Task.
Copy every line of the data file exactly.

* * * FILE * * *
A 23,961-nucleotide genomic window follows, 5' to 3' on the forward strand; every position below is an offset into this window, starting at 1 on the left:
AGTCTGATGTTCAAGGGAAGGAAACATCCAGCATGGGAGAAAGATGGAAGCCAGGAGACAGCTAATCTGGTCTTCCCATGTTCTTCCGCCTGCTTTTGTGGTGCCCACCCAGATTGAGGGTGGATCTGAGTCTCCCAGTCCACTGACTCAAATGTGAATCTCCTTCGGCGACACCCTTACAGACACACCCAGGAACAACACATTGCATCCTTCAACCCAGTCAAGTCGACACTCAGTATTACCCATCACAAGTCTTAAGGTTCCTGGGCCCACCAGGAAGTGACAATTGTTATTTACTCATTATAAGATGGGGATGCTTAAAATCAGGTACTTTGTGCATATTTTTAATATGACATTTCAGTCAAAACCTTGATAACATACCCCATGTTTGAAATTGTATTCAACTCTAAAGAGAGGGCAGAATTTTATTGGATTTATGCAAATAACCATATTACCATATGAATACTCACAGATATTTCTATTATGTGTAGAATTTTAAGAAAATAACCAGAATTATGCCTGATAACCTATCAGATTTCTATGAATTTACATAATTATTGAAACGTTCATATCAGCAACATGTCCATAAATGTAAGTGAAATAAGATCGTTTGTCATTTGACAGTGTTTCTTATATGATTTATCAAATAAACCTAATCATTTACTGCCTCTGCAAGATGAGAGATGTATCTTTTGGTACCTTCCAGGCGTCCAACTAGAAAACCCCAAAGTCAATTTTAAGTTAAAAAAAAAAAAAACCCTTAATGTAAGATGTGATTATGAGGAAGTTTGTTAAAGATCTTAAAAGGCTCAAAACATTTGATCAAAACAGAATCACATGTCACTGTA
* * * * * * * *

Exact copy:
A 23,961-nucleotide genomic window follows, 5' to 3' on the forward strand; every position below is an offset into this window, starting at 1 on the left:
AGTCTGATGTTCAAGGGAAGGAAACATCCAGCATGGGAGAAAGATGGAAGCCAGGAGACAGCTAATCTGGTCTTCCCATGTTCTTCCGCCTGCTTTTGTGGTGCCCACCCAGATTGAGGGTGGATCTGAGTCTCCCAGTCCACTGACTCAAATGTGAATCTCCTTCGGCGACACCCTTACAGACACACCCAGGAACAACACATTGCATCCTTCAACCCAGTCAAGTCGACACTCAGTATTACCCATCACAAGTCTTAAGGTTCCTGGGCCCACCAGGAAGTGACAATTGTTATTTACTCATTATAAGATGGGGATGCTTAAAATCAGGTACTTTGTGCATATTTTTAATATGACATTTCAGTCAAAACCTTGATAACATACCCCATGTTTGAAATTGTATTCAACTCTAAAGAGAGGGCAGAATTTTATTGGATTTATGCAAATAACCATATTACCATATGAATACTCACAGATATTTCTATTATGTGTAGAATTTTAAGAAAATAACCAGAATTATGCCTGATAACCTATCAGATTTCTATGAATTTACATAATTATTGAAACGTTCATATCAGCAACATGTCCATAAATGTAAGTGAAATAAGATCGTTTGTCATTTGACAGTGTTTCTTATATGATTTATCAAATAAACCTAATCATTTACTGCCTCTGCAAGATGAGAGATGTATCTTTTGGTACCTTCCAGGCGTCCAACTAGAAAACCCCAAAGTCAATTTTAAGTTAAAAAAAAAAAAAACCCTTAATGTAAGATGTGATTATGAGGAAGTTTGTTAAAGATCTTAAAAGGCTCAAAACATTTGATCAAAACAGAATCACATGTCACTGTA